“The Board has considered the technology available at the time of your offences and the one in place today that could be used by terrorist groups. As such, the Board is of the opinion that your Internet usage and communication must be monitored,” the board said.

The board budged a bit in June, though, allowing him one mobile communication device and one computer — provided the passwords for both devices, as well as for all applications and accounts on them, were provided to his parole officer.

Last month, he appealed for a parole review, saying the revised condition allowing two devices was being ignored by his parole supervisors. He said it was unreasonable because computers didn’t have a role in his previous terrorist activities. He was radicalized by people he met when he attended a mosque, not online.


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Continuing to allow him only one device, according to his complaint filed with the parole board, “was more aimed at making the surveillance more convenient for Correctional Service of Canada (CSC) as opposed to addressing legitimate concerns about public safety.”

He also said he would need different devices once he starts working in the computer field.

The board noted that technology and its use has changed since Abdelhaleem was involved in his terrorism conspiracy. Mobile phones, encrypted communications, and internet radicalization are now an important part of the terrorist playbook.

The appeal board seemed content to let parole supervisors handle what devices he owns as they think is best, but the appeal panel found other concerns with the June decision: the requirement for him to give officials access to everything on his devices.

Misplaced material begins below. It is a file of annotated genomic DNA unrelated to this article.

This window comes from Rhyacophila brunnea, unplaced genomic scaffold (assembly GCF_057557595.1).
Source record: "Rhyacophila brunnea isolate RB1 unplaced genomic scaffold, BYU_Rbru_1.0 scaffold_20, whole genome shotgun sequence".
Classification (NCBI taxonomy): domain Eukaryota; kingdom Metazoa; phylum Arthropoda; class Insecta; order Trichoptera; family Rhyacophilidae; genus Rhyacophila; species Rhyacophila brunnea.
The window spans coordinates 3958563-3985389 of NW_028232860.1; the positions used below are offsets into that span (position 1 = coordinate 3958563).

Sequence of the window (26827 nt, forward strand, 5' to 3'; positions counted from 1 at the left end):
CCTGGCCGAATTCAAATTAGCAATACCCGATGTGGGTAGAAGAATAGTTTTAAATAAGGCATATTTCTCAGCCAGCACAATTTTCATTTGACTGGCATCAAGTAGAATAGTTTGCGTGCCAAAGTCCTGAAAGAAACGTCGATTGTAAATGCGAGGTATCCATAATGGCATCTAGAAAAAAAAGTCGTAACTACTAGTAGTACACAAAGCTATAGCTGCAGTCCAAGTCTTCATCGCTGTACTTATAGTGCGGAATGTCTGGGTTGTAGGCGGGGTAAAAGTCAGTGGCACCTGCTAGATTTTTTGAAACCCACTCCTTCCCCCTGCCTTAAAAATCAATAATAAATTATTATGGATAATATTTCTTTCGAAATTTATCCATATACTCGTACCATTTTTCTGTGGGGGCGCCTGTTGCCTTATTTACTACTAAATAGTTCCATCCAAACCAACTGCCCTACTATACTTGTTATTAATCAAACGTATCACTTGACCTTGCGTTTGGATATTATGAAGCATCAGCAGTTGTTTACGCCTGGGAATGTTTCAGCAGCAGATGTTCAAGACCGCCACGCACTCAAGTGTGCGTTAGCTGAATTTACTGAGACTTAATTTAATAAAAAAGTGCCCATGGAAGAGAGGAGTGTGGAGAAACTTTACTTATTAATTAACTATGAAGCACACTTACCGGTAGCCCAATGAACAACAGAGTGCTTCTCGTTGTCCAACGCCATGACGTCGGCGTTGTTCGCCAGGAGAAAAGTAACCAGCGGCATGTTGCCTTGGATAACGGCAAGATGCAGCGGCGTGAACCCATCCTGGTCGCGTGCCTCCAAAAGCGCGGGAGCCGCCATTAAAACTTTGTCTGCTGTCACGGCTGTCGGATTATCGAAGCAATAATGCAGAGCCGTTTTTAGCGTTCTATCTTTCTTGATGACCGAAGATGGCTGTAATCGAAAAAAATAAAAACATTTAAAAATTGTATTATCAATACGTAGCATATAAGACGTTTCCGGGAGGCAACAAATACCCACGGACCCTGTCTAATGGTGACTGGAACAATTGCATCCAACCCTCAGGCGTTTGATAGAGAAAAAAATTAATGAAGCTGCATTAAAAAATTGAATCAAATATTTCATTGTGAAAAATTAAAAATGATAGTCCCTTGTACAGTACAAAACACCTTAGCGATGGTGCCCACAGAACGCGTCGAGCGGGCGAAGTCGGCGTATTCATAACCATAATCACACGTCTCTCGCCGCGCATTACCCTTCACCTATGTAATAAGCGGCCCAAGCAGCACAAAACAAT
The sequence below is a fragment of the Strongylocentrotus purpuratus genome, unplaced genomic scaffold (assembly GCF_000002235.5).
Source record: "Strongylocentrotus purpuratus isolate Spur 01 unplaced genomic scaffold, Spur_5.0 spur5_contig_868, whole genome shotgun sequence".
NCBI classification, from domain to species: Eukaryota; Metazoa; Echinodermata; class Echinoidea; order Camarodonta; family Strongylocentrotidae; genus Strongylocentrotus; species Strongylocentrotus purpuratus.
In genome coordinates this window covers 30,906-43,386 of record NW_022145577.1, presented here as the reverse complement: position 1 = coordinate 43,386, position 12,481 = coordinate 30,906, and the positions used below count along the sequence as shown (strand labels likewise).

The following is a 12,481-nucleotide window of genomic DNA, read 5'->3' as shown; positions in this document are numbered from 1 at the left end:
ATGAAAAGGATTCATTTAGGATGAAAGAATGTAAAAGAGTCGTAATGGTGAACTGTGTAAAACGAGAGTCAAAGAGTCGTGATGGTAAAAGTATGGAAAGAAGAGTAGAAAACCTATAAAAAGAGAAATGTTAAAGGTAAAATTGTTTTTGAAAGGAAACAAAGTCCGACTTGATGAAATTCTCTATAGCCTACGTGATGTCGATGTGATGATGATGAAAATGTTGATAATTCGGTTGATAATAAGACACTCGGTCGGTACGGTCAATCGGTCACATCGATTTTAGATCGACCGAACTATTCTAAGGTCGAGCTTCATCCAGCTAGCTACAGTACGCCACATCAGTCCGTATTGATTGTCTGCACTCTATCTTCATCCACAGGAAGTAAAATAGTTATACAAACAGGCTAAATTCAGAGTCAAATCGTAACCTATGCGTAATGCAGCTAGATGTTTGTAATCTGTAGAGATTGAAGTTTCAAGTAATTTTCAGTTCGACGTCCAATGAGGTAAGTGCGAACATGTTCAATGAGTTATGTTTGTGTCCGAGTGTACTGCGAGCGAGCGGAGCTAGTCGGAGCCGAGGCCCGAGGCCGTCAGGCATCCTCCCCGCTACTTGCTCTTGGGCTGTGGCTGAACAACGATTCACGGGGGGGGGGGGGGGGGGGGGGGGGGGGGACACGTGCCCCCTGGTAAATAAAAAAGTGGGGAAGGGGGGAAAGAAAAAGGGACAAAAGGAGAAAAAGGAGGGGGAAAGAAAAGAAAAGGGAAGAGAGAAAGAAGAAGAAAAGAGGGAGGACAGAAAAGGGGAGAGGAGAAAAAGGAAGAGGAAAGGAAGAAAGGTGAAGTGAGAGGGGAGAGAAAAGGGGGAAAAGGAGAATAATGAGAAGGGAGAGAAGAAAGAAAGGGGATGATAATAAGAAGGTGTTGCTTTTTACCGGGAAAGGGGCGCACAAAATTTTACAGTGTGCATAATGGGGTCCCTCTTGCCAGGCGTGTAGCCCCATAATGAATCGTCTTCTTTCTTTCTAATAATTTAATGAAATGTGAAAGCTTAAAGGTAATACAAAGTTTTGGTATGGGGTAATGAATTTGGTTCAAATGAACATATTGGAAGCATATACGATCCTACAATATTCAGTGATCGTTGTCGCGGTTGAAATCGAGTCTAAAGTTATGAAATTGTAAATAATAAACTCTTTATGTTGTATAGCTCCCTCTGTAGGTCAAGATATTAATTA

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Toronto 18 terrorist plot member Shareef Abdelhaleem, who received a life sentence in 2011, denounced the “blatant injustice” done to him.
Toronto 18 terrorist plot member Shareef Abdelhaleem, who received a life sentence in 2011, denounced the “blatant injustice” done to him. Photo by Alex Tavshunsky/File

The Charter of Rights and Freedoms guarantees “to be secure against unreasonable search or seizure.”

“Everyone has a reasonable expectation of privacy in the contents of their devices, and as a parolee, you have a reduced expectation of privacy,” the parole board’s appeal division panel said in a decision released this week.

“A broad search of your devices as described above may reveal more information than is reasonably necessary for the monitoring purposes of the special condition.

“In your case, the Board did not explain how the broad search power of your devices reflected a proportionate balancing of your right to be secure against unreasonable search and the statutory mandate of the CCRA,” which is the Corrections and Conditional Release Act.

The requirement might be justified, the decision says, but the board needs to show it is “no more intrusive than is reasonably necessary.”

And so Abdelhaleem will return to the parole board to re-evaluate his computer access and monitoring.

In the meantime, he doesn’t need to turn over all of his passwords, only his billing statements and phone records.